National Cherry Blossom Festival, Washington, D.C.
Photograph by Stefan Zaklin, EPA/CorbisBlooming pink and white blossoms have heralded spring's arrival in the nation's capital since 1912 when the people of Tokyo gifted Washington, D.C., with 3,000 ornamental cherry trees. The living gift spawned the nation’s signature springtime celebration, extended to five weeks (March 20 to April 27) for the 2012 centennial edition. Daily events pay tribute to the relationship between the United States and Japan. While some—like the high-energy National Cherry Blossom Festival Parade on Saturday, April 14—are date-specific, many extend through summer.
The National Geographic Museum’s "Samurai: The Warrior Transformed" exhibition, March 7 to September 3, explores the history of the samurai military tradition and includes artifacts such as a suit of armor presented to President Theodore Roosevelt. Also on display is the early 20th-century hand-tinted photographs of Japan taken by Eliza Scidmore, the first woman to serve on the National Geographic Board. Scidmore played an integral role in bringing the cherry blossoms to Washington.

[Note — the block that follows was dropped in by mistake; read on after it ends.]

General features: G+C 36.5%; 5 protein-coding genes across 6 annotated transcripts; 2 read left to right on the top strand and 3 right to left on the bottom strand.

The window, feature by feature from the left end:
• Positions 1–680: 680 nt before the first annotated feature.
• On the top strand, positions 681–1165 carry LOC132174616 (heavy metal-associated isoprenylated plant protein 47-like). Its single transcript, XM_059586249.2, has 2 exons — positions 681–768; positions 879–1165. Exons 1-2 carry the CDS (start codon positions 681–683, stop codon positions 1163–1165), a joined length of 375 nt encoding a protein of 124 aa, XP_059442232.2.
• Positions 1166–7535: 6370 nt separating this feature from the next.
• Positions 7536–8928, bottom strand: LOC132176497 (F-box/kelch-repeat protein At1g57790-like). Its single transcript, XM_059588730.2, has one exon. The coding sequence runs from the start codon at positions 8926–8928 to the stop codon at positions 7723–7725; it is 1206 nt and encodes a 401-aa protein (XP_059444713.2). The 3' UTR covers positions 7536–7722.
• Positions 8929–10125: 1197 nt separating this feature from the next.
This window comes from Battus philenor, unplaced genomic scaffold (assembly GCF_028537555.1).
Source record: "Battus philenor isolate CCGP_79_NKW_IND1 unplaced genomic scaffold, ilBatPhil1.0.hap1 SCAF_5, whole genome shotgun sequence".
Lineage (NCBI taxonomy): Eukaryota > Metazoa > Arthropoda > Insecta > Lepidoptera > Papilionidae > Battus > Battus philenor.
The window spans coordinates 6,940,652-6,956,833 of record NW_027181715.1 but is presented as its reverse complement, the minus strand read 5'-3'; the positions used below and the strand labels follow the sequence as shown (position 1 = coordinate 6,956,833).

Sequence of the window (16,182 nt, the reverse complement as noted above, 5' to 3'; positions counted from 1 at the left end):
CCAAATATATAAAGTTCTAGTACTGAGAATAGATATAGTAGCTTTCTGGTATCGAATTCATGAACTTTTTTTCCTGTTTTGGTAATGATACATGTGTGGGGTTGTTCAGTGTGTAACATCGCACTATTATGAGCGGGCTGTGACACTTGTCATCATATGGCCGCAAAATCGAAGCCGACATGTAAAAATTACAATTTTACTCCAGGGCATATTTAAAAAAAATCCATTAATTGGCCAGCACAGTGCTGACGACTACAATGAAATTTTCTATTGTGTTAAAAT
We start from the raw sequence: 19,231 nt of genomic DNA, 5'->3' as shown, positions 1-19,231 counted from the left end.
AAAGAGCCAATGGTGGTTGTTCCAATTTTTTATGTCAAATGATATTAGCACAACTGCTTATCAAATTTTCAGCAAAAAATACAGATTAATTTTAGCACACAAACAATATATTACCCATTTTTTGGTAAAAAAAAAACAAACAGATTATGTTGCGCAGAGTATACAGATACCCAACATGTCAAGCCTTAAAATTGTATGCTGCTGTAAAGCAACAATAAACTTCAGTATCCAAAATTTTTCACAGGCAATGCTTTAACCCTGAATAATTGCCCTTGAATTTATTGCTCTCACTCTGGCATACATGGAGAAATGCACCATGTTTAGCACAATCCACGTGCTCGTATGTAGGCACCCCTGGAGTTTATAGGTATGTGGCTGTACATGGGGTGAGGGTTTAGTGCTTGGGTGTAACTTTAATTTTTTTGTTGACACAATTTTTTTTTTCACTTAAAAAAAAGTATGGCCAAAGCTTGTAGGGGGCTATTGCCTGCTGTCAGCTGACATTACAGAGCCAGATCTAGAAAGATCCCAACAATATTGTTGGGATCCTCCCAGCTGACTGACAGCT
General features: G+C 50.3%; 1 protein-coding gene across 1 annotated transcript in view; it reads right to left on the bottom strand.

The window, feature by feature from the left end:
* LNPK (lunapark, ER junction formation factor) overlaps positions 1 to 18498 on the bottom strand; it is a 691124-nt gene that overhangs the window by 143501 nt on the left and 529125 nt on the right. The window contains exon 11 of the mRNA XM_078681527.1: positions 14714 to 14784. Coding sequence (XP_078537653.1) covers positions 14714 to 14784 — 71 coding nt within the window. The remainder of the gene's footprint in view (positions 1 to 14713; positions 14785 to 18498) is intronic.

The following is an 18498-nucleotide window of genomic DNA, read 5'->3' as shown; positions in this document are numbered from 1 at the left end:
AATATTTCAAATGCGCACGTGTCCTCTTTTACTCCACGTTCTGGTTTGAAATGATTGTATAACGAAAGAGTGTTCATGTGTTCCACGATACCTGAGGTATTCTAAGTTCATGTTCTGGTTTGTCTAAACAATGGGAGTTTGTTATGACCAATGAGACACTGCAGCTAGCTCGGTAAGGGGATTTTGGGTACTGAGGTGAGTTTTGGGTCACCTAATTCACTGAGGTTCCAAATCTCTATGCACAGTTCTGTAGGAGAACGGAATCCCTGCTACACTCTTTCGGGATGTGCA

The free Library of Congress exhibition, "Sakura: Cherry Blossoms as Living Symbols of Friendship," illuminates the story of the landmark trees through watercolor drawings, Japanese color woodblock prints and books, and photographs.
During the festival, take the U.S. National Arboretum’s self-guided “Beyond the Tidal Basin” tour to learn about ongoing efforts to preserve the District’s blooming cultural ambassadors.
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